This is why when people like Ashley and myself connect with each other, we are instant BFFs and send long emails flying back and forth because we understand each other and our desire to parent kids that are already out there in this world somewhere rather than make our own.

This is why my continual hunt for blogs by first-choice foster or adoptive parents produces few results, because most of them begin with "after a long struggle with infertility".

This is why at our local foster parent association the other day, I was the youngest foster parent in the room by decades.

I wish our choice was more normal...  

Not for our own sake. We're rock solid in this choice and will field the questions all day in order for someone to understand.  No, for the sake of the kids in the system.  For the sake of kids who are waiting.  For the sake of CPS which needs good foster families.  Take it outside the realm of fostering as well...for the sake of children in Uganda, Haiti, Cameroon, Kenya, Russia, Guatemala, you name the place, who are orphaned and in great need.

What if we were met with "ah cool, my friend so-and-so also went into fostering as a first choice" instead of "wait, what?"

What if we didn't have to spend so much time explaining the world of foster care and adoption, how it works, because more people already know how it works?

What if more people said "we're going to pursue adoption and then maybe have a baby someday after that" instead of "we might pursue adoption after our baby grows up a bit"?

What if, upon learning that someone is pursuing fostering or adoption as a first choice to build their family, people could easily take it at face value instead of letting their assumptions run wild about the capability of that someone's baby making bizzness?

What if more people who feel a call to fostering or adoption early on ask God the hard question "Do you mean now? First? Only?"  

Think of the kids that could be reached and loved.  Think of the situations that could become normal instead of strange.  Think of the ministries that could emerge.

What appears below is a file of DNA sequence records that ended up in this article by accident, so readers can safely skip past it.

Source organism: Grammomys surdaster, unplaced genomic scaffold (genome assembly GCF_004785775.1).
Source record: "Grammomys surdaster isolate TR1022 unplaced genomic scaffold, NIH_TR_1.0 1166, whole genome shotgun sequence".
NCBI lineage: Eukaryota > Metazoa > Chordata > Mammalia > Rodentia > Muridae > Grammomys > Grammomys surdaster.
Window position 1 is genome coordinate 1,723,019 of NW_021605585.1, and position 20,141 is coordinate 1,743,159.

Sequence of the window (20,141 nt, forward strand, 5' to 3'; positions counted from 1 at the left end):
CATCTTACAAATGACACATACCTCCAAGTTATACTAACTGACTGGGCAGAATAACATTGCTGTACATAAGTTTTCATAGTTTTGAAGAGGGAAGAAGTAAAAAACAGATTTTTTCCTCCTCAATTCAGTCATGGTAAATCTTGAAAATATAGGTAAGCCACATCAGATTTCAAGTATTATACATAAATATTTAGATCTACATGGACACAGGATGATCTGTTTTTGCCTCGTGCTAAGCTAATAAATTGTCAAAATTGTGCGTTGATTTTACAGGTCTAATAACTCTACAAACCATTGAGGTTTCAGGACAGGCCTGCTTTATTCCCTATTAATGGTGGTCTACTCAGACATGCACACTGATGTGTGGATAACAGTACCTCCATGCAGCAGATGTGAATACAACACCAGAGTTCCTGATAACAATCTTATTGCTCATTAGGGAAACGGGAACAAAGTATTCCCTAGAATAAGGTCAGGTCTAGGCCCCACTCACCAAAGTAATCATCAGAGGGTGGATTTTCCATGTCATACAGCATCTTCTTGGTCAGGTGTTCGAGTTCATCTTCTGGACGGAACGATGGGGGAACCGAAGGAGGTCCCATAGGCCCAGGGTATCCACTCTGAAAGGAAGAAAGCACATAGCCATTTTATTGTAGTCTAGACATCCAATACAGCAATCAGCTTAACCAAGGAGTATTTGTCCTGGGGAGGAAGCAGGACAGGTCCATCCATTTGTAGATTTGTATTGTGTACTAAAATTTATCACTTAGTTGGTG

I have hope.  A few decades ago, adopting a child was indeed most often the result of infertility, it was often kept a secret from the child and was almost viewed as a shameful last resort.  Now?  I'm married to a man who knew his entire life that he was adopted.  Adoption is a good thing now, an awesome thing.  And you know what?  Something is brewing.  Have you noticed the billboards for  Or their radio ads saying "you don't have to be perfect to be a perfect parent"?  Have you seen the tv specials like A Home For The Holidays on CBS?  Have you bought a frosty at Wendy's to support the Dave Thomas Foundation for Adoption?

This is becoming a thing.  And it excites me to no end.  People are talking.  People are advocating.  People are pushing awareness.  The challenge is being issued.  

What will we do with it?


I do not in ANY way wish to diminish the struggle and heartbreak of infertility or loss of a child.  Some people in my life have been through it, I have found many awesome adoption bloggers who have and I know many, many families out there have indeed turned to adoption out of necessity in order to grow their family.  I have the highest regard for these families and commend them for their strength and perseverance. 

Sunday, July 6, 2014

Takeaways & Tidbits Lately Vol. 5

Here's another example of the difference in our worldviews.  A family in my sister's neighborhood was recently stricken with a double tragedy, when both the young mother and her three-year-old son were diagnosed with cancer.  When Catherine told me about this, I could only say, shocked, "Dear God, that family needs grace."  She replied firmly, "That family needs casseroles," and then proceeded to organize the entire neighborhood into bringing that family dinner, in shifts, every single night, for an entire year.  I do not know if my sister fully recognizes that this is grace.

Eat, Pray, Love by Elizabeth Gilbert


Some of the hardest parts of parenting never change-like sleep deprivation, which, according to researchers at Queen's University in Ontario, can in some respects impair our judgment as much as being legally drunk.

All Joy And No Fun by Jennifer Senior

Me: I'm gonna go take a nap...I mean, shower.  A nap would be nice.
Trent: It's only 9:00 am babe.


Trent: Do you think I'll go to hell for pirating Veggie Tales videos?
Me: Yes.


Me: So we're all set to meet Joey for lunch?
Trent: Yeah, I love that kid.
Me: He's not really a kid anymore.
Trent: Yeah, if the liquor stores consider him an adult, then it's time we should too.


Me:  I'M NOT IN OUR HOUSE!!!!!!!
To my sister while running errands with the kids, after not setting foot outside our house for almost 40 straight hours...